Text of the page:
Monday, January 30, 2017

DJ Trump's First Week of Executive Orders

Is nothing sacred anymore?I

Nerds are going to be very mad about this one.

This motherfu--

Now he's already trying to pick a fight with Canada.

I guess he's on the George Lucas payroll now?

Saturday, January 28, 2017

"Hi! Are you awake? I have opinions about Pavement I didn't get to last night."

Monday, January 23, 2017

"Feed a Cold, Starve a Fever?"

I was sick all weekend and wanted to find out if this adage is true and where it came from. Settle in, because the history of this one is pretty interesting:

(SHORT VERSION FOR LAMERS WHO LACK CURIOSITY: This saying is bad advice. Ignore it.) 

It turns out that this little gem of "wisdom" is actually a dangerous mistranslation of an even more dangerous myth. The earliest permutation of this phrase we can find comes from Chaucer's Canterbury Tales (~1398 A.D.), which makes this one of the oldest wive's tales still kicking around as common knowledge. It has survived OVER 600 YEARS!

So there must be some truth to it, right?

Well, the phrase as originally written in Ye Olde English was "Fede a cold, starb a feber." (Those aren't typos; the English simply hadn't invented the letter V yet.) Now, it's important to note that "starb" is a verb in Olde English that means "to die." So the translation should be "Feed a cold, die of fever."

In other words: "If you eat when you have a cold, then you will die of fever."

Okay. So that's a little more sinister than the phrase as we know it. What's going on? Well, back in the 14th century, before the scientific method was codified, it was common belief that digesting food raised the body temperature.* So the thought followed that eating when you're feverish would only lead to making the fever hotter.

So people wouldn't eat when they had a cold.

Unfortunately, this led to so many people dying from lack of food when they suffered from a cold, that that earlier weird verb, "starb," took on a new meaning; it no longer meant "to die" but instead specifically "to die from hunger."

And that verb eventually mutated into the modern word "starve" as we know it.

The phrase would eventually be reborn as the one we are familiar with today, "Feed a cold, starve a fever," because of a poor understanding of Old English.

So the original phrase was based on the flimsiest principles of what was considered "science" by 14th century standards, and the modern version is a mistranslation with ZERO basis in science.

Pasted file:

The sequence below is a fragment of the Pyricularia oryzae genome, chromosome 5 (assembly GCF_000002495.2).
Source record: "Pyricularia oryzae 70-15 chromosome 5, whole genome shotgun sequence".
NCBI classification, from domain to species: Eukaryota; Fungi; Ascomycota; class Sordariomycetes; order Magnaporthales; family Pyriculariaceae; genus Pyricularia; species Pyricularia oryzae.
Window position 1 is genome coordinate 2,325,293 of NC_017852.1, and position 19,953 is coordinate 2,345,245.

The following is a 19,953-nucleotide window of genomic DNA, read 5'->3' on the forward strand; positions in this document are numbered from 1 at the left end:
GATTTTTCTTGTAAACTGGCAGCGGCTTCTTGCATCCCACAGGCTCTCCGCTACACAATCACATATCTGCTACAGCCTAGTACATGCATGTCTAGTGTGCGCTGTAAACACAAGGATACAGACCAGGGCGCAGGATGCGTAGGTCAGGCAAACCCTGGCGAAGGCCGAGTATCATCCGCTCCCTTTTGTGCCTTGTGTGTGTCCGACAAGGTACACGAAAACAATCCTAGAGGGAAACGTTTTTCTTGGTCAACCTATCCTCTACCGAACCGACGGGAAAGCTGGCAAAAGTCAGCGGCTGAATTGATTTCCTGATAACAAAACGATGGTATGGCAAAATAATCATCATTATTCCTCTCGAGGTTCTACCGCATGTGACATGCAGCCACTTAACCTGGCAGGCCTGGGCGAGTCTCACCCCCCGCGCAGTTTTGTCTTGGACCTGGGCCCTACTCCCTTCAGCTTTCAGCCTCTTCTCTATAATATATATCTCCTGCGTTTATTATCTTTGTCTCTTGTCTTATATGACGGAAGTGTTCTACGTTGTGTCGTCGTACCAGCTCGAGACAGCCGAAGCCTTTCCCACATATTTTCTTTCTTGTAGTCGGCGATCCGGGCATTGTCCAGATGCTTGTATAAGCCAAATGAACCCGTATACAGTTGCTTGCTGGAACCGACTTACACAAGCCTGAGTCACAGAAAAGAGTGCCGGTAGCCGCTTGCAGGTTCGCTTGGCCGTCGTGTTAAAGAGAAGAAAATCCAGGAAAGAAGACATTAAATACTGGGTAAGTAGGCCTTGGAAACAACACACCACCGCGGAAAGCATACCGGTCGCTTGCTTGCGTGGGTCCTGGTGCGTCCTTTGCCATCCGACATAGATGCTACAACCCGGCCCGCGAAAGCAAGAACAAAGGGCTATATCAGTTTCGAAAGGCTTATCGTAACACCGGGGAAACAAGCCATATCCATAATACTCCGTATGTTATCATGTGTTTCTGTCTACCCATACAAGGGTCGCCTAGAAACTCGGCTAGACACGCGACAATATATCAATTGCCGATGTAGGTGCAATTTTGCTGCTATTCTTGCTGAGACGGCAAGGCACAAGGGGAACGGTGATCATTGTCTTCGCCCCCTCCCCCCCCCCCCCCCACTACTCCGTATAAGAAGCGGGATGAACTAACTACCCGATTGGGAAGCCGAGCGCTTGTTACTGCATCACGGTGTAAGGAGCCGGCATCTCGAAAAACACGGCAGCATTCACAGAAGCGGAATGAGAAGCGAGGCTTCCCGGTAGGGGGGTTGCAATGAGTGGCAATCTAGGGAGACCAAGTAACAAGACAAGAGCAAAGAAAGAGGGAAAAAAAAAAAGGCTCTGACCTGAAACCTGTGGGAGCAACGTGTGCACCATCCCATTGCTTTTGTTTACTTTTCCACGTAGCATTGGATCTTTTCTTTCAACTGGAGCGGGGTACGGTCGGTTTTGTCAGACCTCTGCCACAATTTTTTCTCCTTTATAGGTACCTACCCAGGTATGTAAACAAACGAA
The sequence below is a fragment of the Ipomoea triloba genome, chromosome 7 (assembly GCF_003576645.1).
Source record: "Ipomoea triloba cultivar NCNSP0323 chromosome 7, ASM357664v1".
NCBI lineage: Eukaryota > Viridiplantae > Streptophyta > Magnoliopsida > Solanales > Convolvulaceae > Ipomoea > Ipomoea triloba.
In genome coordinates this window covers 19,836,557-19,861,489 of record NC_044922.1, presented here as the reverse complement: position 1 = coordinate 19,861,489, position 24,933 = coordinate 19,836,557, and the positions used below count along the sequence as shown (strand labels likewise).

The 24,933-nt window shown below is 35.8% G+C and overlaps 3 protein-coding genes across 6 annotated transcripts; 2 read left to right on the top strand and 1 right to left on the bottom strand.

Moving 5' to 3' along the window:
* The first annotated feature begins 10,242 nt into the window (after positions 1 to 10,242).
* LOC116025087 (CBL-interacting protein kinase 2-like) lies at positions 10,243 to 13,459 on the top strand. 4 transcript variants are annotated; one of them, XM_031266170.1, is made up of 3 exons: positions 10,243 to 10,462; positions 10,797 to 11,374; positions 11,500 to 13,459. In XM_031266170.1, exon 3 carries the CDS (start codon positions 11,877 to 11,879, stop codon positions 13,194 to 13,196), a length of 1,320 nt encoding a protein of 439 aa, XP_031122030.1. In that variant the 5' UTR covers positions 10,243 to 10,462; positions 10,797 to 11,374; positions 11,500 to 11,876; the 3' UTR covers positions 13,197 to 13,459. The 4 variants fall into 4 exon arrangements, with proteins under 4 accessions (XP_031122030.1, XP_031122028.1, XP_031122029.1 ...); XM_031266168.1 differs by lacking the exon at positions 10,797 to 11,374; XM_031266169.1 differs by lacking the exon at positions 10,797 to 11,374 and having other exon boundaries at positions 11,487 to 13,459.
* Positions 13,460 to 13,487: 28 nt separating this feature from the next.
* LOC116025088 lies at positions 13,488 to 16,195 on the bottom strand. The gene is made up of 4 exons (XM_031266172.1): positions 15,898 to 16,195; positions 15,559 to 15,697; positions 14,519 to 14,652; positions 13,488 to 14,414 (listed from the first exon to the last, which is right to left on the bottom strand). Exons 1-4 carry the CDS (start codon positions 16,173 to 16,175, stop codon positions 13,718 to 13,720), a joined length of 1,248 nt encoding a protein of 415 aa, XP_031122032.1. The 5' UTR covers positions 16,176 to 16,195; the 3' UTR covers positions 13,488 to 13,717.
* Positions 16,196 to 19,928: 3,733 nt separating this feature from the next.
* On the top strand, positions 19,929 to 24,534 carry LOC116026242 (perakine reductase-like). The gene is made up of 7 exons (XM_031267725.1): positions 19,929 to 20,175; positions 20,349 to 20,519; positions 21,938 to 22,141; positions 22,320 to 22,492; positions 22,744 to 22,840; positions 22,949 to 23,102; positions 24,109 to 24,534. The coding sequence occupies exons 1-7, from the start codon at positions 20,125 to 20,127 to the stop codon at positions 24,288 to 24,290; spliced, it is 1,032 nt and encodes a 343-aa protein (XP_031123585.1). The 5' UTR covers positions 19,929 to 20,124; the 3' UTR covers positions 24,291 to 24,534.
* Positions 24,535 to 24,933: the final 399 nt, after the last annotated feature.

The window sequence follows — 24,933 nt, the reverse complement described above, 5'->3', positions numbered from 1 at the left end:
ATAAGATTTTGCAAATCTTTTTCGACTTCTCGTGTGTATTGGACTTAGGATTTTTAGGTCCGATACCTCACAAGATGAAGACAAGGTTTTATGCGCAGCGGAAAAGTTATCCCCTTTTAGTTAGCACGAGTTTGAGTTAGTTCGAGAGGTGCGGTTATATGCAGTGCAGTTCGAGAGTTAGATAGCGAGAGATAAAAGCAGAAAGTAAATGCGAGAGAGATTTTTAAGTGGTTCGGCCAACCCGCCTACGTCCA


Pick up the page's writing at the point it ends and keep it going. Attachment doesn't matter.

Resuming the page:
For the record, when you have a cold or fever you should eat as usual when hungry. What is important is that you drink as much water as you can. And then some. Keep drinking water.

*N.B. They weren't totally incorrect about digestion raising body temperature, but it is a very slight increase.

Friday, January 20, 2017

DJT: We're going to make America wealthy again!

CROWD: [Huge applause]

DJT: We're going to wipe Islamic terrorism off the face of the Earth!

CROWD: [Huge applause]

DJT: And when you open your heart to patriotism, there is no room for prejudice!

CROWD: [Slight, nervous clapping] Whoa now, buddy.

Friday, January 13, 2017


(Note: Back in December I came into work on a Friday and instead of listening to the news as usual I decided to play music all day and share the list over on the Hosey Facebook page. This particular playlist is from the day of our show at Otto's Shrunken Head on January 13th, 2017.)

Here we  go!

These are the rules: Only albums that are good front-to-back. And I'm playing these at work in an office, so they're also albums that won't get you fired (I hope). No Don Cabellero or Melt Banana, no matter how badly I might want to listen to them.

Music Has the Right to Children

Kicking it off very chill today. A classic instrumental. And it has "ROYGBIV" so... [swoon]


Keeping the "chilled out morning" vibe going with one of my favorite albums from one of my absolute favorite singer/songwriters.


You might hear us cover one of these songs tonight. 

Come On Pilgrim

You will definitely hear us cover a song from this one tonight.

Mountain Will Fall

DJ Shadow's new album is a kind of return to form, and it is very good. 

The Impossible Kid

I'm going to see this guy next week.

The Argument

I think Fugazi's last album was their best. Flawless. And I can't imagine anyone else writing a song about housing development and gentrification even half as good as "Cashout."

Run The Jewels 3

Last one for the day! You cannot deny RTJ. Have fun everyone! I hope I see you all tonight.

Tuesday, January 3, 2017